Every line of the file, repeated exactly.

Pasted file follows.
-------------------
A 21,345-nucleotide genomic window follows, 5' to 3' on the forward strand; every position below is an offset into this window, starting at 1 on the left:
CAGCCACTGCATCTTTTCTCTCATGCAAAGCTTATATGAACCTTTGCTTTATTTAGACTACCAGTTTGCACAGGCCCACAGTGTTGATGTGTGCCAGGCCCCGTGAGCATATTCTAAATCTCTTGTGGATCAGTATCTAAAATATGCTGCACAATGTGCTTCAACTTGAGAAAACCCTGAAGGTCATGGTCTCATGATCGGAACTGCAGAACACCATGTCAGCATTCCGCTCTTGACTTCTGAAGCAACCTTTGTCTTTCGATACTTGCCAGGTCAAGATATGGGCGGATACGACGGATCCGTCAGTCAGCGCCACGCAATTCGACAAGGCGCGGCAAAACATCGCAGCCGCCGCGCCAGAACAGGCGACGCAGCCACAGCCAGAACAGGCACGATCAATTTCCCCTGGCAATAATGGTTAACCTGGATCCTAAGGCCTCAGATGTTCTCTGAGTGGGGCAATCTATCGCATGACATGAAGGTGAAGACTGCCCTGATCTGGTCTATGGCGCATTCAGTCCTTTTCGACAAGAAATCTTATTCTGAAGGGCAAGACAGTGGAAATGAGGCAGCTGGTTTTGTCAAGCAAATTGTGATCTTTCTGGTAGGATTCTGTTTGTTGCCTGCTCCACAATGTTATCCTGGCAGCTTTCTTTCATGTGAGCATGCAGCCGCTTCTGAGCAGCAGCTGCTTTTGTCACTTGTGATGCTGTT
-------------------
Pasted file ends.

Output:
A 21,345-nucleotide genomic window follows, 5' to 3' on the forward strand; every position below is an offset into this window, starting at 1 on the left:
CAGCCACTGCATCTTTTCTCTCATGCAAAGCTTATATGAACCTTTGCTTTATTTAGACTACCAGTTTGCACAGGCCCACAGTGTTGATGTGTGCCAGGCCCCGTGAGCATATTCTAAATCTCTTGTGGATCAGTATCTAAAATATGCTGCACAATGTGCTTCAACTTGAGAAAACCCTGAAGGTCATGGTCTCATGATCGGAACTGCAGAACACCATGTCAGCATTCCGCTCTTGACTTCTGAAGCAACCTTTGTCTTTCGATACTTGCCAGGTCAAGATATGGGCGGATACGACGGATCCGTCAGTCAGCGCCACGCAATTCGACAAGGCGCGGCAAAACATCGCAGCCGCCGCGCCAGAACAGGCGACGCAGCCACAGCCAGAACAGGCACGATCAATTTCCCCTGGCAATAATGGTTAACCTGGATCCTAAGGCCTCAGATGTTCTCTGAGTGGGGCAATCTATCGCATGACATGAAGGTGAAGACTGCCCTGATCTGGTCTATGGCGCATTCAGTCCTTTTCGACAAGAAATCTTATTCTGAAGGGCAAGACAGTGGAAATGAGGCAGCTGGTTTTGTCAAGCAAATTGTGATCTTTCTGGTAGGATTCTGTTTGTTGCCTGCTCCACAATGTTATCCTGGCAGCTTTCTTTCATGTGAGCATGCAGCCGCTTCTGAGCAGCAGCTGCTTTTGTCACTTGTGATGCTGTT